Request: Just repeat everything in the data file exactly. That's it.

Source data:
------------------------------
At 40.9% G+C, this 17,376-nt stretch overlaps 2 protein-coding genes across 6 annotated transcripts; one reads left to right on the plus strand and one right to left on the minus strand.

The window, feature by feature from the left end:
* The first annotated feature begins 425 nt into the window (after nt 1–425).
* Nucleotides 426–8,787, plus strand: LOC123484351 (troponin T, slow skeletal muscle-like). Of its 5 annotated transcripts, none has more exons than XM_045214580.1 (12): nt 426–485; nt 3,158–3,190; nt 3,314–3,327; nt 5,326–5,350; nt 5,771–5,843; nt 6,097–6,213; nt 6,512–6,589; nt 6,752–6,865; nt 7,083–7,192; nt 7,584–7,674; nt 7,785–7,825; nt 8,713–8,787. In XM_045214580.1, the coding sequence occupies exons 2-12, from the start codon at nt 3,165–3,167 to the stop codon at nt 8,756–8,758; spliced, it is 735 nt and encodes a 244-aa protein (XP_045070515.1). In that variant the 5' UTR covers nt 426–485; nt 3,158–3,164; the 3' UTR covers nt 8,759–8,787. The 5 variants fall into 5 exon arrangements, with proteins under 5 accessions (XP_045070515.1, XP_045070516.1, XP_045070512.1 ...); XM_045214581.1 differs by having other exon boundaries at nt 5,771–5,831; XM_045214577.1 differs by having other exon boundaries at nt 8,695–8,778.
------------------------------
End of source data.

At 40.9% G+C, this 17,376-nt stretch overlaps 2 protein-coding genes across 6 annotated transcripts; one reads left to right on the plus strand and one right to left on the minus strand.

The window, feature by feature from the left end:
* The first annotated feature begins 425 nt into the window (after nt 1–425).
* Nucleotides 426–8,787, plus strand: LOC123484351 (troponin T, slow skeletal muscle-like). Of its 5 annotated transcripts, none has more exons than XM_045214580.1 (12): nt 426–485; nt 3,158–3,190; nt 3,314–3,327; nt 5,326–5,350; nt 5,771–5,843; nt 6,097–6,213; nt 6,512–6,589; nt 6,752–6,865; nt 7,083–7,192; nt 7,584–7,674; nt 7,785–7,825; nt 8,713–8,787. In XM_045214580.1, the coding sequence occupies exons 2-12, from the start codon at nt 3,165–3,167 to the stop codon at nt 8,756–8,758; spliced, it is 735 nt and encodes a 244-aa protein (XP_045070515.1). In that variant the 5' UTR covers nt 426–485; nt 3,158–3,164; the 3' UTR covers nt 8,759–8,787. The 5 variants fall into 5 exon arrangements, with proteins under 5 accessions (XP_045070515.1, XP_045070516.1, XP_045070512.1 ...); XM_045214581.1 differs by having other exon boundaries at nt 5,771–5,831; XM_045214577.1 differs by having other exon boundaries at nt 8,695–8,778.